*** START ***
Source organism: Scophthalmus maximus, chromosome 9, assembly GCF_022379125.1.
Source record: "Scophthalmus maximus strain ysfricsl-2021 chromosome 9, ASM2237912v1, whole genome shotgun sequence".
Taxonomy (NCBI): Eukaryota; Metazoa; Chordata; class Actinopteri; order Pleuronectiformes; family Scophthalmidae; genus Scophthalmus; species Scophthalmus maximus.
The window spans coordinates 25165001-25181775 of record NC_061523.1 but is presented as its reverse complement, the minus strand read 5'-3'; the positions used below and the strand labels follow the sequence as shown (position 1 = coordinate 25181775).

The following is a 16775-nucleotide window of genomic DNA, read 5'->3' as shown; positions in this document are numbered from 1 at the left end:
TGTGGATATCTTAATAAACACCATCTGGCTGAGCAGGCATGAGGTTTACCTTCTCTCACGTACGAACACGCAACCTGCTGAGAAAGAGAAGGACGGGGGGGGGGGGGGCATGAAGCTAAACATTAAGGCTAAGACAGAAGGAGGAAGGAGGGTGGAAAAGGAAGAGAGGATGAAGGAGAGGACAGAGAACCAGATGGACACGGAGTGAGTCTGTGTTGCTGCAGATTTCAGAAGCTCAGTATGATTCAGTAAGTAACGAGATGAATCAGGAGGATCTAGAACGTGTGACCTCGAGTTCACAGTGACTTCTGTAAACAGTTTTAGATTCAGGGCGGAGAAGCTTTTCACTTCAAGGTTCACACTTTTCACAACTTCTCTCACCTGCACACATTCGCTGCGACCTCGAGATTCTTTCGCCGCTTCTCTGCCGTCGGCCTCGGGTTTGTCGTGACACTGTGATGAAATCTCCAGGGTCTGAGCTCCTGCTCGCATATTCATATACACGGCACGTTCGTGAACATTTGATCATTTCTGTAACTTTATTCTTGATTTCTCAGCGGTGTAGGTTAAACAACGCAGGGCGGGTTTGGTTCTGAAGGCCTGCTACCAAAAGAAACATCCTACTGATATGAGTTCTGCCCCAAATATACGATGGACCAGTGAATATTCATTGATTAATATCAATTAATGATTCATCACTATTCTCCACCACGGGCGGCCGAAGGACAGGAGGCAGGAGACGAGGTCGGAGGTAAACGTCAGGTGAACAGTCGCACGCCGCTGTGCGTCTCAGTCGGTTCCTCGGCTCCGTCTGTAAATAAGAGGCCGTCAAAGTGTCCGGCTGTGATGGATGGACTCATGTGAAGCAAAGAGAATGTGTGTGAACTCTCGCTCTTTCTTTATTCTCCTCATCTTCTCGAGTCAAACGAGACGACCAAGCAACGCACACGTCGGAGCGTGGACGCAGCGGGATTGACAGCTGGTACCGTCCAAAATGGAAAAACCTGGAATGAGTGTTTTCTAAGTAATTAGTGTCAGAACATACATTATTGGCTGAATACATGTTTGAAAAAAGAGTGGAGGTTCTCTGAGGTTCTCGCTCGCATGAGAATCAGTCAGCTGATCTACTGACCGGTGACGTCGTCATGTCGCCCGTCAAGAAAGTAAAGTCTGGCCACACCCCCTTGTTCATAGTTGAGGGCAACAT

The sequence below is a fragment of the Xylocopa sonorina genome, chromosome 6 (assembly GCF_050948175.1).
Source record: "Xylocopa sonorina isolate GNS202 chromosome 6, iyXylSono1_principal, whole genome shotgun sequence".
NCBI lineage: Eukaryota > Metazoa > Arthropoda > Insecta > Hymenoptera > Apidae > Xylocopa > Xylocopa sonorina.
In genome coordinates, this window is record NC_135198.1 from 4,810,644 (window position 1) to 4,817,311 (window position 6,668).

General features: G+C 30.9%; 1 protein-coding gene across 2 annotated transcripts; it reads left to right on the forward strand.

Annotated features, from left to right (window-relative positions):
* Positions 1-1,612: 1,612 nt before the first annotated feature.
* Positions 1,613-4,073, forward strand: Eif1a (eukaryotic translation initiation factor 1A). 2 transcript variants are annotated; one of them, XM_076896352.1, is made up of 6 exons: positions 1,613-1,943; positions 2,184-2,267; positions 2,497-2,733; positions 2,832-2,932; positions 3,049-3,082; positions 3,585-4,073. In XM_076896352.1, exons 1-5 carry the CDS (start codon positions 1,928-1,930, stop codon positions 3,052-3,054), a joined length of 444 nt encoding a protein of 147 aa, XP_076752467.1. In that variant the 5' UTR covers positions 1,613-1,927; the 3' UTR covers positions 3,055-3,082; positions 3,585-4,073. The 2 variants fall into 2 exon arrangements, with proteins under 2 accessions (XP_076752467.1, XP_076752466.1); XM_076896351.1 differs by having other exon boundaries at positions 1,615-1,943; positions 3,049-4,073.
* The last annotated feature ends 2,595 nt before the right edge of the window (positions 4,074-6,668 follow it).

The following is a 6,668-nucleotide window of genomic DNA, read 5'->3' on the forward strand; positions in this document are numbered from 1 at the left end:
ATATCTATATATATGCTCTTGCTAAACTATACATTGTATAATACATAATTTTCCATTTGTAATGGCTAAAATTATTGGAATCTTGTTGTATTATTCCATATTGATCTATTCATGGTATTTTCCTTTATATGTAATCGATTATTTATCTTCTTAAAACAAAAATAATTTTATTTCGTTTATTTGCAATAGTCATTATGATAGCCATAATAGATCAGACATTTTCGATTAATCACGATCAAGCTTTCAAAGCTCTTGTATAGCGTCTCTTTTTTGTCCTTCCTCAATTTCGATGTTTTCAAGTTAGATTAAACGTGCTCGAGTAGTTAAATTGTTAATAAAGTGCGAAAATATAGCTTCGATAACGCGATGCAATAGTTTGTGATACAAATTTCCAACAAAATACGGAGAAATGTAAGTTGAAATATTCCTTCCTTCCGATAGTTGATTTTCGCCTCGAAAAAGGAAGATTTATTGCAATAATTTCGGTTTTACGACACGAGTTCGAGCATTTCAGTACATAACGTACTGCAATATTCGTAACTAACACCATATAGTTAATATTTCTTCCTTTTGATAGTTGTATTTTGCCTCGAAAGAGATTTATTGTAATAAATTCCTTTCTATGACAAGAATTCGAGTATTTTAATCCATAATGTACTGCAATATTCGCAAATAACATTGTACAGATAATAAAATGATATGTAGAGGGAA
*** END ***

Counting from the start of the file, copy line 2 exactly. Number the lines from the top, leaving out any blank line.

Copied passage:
Source record: "Scophthalmus maximus strain ysfricsl-2021 chromosome 9, ASM2237912v1, whole genome shotgun sequence".